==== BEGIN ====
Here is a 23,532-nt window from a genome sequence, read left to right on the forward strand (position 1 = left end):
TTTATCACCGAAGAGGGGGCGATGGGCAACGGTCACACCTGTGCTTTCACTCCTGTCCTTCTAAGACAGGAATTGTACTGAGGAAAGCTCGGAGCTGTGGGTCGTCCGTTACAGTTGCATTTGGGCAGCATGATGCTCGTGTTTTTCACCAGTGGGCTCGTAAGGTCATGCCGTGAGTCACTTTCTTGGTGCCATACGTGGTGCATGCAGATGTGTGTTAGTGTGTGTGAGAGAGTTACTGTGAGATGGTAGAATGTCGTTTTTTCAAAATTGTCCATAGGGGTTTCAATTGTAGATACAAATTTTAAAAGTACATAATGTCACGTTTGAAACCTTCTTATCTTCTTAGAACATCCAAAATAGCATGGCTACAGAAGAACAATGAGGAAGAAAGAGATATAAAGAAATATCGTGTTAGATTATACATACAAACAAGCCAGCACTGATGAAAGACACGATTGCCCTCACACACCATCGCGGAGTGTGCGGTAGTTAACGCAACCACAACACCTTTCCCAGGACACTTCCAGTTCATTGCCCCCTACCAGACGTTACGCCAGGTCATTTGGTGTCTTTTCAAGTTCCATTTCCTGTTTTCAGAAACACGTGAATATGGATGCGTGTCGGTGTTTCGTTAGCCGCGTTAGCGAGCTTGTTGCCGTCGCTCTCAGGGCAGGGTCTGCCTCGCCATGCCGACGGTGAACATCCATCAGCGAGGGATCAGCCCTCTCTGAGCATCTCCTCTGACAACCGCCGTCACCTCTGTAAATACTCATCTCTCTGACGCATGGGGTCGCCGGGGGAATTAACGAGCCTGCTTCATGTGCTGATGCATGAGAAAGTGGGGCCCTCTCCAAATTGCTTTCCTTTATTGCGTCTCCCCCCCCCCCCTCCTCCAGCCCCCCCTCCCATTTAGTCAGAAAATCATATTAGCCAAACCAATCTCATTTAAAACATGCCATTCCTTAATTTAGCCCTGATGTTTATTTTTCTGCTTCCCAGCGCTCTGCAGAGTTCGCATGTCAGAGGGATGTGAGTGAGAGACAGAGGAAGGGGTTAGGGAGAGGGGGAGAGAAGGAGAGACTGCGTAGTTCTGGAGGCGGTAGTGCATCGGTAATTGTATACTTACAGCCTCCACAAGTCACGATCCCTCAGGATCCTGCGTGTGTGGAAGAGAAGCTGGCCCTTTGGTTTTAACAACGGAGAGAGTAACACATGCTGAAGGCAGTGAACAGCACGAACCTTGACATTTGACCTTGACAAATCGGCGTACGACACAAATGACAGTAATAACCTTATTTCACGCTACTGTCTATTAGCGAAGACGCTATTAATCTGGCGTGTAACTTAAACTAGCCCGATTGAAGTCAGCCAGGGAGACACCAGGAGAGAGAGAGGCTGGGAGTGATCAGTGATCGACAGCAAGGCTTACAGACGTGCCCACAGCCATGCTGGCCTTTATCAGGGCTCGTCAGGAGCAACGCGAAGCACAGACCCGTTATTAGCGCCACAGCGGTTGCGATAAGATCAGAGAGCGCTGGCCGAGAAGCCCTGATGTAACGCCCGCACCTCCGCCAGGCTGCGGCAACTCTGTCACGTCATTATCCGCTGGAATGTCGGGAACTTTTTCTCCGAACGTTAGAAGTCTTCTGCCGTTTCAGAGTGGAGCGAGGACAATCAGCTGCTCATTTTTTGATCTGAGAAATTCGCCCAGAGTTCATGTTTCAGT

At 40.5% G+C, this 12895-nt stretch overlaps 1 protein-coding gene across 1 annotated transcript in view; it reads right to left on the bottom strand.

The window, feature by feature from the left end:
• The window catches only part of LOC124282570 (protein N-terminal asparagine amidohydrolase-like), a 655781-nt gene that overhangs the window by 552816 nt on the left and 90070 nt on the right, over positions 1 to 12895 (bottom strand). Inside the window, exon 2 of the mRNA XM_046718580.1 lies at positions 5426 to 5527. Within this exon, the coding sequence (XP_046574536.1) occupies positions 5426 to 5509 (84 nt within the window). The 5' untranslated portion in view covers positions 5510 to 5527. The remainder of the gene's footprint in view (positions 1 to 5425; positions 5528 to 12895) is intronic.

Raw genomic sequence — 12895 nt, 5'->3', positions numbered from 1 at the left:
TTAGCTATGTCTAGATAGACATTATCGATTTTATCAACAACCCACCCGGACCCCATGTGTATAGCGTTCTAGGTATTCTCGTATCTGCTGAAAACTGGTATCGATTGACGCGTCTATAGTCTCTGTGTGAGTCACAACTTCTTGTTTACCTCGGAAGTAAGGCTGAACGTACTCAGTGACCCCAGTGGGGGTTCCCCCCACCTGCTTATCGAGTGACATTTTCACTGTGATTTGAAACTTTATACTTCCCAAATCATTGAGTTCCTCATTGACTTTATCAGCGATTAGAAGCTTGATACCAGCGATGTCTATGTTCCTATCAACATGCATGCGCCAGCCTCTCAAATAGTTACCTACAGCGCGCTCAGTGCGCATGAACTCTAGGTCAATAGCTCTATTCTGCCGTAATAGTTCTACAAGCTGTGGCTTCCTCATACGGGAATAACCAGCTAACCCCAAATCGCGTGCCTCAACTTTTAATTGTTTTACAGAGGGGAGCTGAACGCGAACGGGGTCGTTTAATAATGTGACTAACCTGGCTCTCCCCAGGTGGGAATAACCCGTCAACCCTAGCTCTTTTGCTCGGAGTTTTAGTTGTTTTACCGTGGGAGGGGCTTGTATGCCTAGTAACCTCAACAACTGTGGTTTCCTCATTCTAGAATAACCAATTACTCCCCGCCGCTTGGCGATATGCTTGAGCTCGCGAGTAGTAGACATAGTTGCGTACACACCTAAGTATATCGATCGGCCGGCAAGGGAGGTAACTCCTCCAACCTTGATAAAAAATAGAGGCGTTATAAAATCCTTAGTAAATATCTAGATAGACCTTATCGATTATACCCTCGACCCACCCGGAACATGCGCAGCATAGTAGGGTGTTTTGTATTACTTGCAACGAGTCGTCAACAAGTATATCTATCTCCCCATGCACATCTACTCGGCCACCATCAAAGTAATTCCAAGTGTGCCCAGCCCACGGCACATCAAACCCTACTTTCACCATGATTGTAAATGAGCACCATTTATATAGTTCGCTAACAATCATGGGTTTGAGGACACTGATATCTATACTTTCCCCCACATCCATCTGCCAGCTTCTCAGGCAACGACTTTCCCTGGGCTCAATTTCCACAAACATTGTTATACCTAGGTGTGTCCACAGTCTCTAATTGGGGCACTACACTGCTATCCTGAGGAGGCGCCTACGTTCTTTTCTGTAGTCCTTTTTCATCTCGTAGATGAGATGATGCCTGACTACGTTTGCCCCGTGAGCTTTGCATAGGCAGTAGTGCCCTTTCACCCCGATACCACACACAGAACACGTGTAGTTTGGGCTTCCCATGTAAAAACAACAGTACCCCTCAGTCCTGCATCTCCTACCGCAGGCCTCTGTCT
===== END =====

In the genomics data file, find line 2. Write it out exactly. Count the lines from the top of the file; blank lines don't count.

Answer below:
TTTATCACCGAAGAGGGGGCGATGGGCAACGGTCACACCTGTGCTTTCACTCCTGTCCTTCTAAGACAGGAATTGTACTGAGGAAAGCTCGGAGCTGTGGGTCGTCCGTTACAGTTGCATTTGGGCAGCATGATGCTCGTGTTTTTCACCAGTGGGCTCGTAAGGTCATGCCGTGAGTCACTTTCTTGGTGCCATACGTGGTGCATGCAGATGTGTGTTAGTGTGTGTGAGAGAGTTACTGTGAGATGGTAGAATGTCGTTTTTTCAAAATTGTCCATAGGGGTTTCAATTGTAGATACAAATTTTAAAAGTACATAATGTCACGTTTGAAACCTTCTTATCTTCTTAGAACATCCAAAATAGCATGGCTACAGAAGAACAATGAGGAAGAAAGAGATATAAAGAAATATCGTGTTAGATTATACATACAAACAAGCCAGCACTGATGAAAGACACGATTGCCCTCACACACCATCGCGGAGTGTGCGGTAGTTAACGCAACCACAACACCTTTCCCAGGACACTTCCAGTTCATTGCCCCCTACCAGACGTTACGCCAGGTCATTTGGTGTCTTTTCAAGTTCCATTTCCTGTTTTCAGAAACACGTGAATATGGATGCGTGTCGGTGTTTCGTTAGCCGCGTTAGCGAGCTTGTTGCCGTCGCTCTCAGGGCAGGGTCTGCCTCGCCATGCCGACGGTGAACATCCATCAGCGAGGGATCAGCCCTCTCTGAGCATCTCCTCTGACAACCGCCGTCACCTCTGTAAATACTCATCTCTCTGACGCATGGGGTCGCCGGGGGAATTAACGAGCCTGCTTCATGTGCTGATGCATGAGAAAGTGGGGCCCTCTCCAAATTGCTTTCCTTTATTGCGTCTCCCCCCCCCCCCTCCTCCAGCCCCCCCTCCCATTTAGTCAGAAAATCATATTAGCCAAACCAATCTCATTTAAAACATGCCATTCCTTAATTTAGCCCTGATGTTTATTTTTCTGCTTCCCAGCGCTCTGCAGAGTTCGCATGTCAGAGGGATGTGAGTGAGAGACAGAGGAAGGGGTTAGGGAGAGGGGGAGAGAAGGAGAGACTGCGTAGTTCTGGAGGCGGTAGTGCATCGGTAATTGTATACTTACAGCCTCCACAAGTCACGATCCCTCAGGATCCTGCGTGTGTGGAAGAGAAGCTGGCCCTTTGGTTTTAACAACGGAGAGAGTAACACATGCTGAAGGCAGTGAACAGCACGAACCTTGACATTTGACCTTGACAAATCGGCGTACGACACAAATGACAGTAATAACCTTATTTCACGCTACTGTCTATTAGCGAAGACGCTATTAATCTGGCGTGTAACTTAAACTAGCCCGATTGAAGTCAGCCAGGGAGACACCAGGAGAGAGAGAGGCTGGGAGTGATCAGTGATCGACAGCAAGGCTTACAGACGTGCCCACAGCCATGCTGGCCTTTATCAGGGCTCGTCAGGAGCAACGCGAAGCACAGACCCGTTATTAGCGCCACAGCGGTTGCGATAAGATCAGAGAGCGCTGGCCGAGAAGCCCTGATGTAACGCCCGCACCTCCGCCAGGCTGCGGCAACTCTGTCACGTCATTATCCGCTGGAATGTCGGGAACTTTTTCTCCGAACGTTAGAAGTCTTCTGCCGTTTCAGAGTGGAGCGAGGACAATCAGCTGCTCATTTTTTGATCTGAGAAATTCGCCCAGAGTTCATGTTTCAGT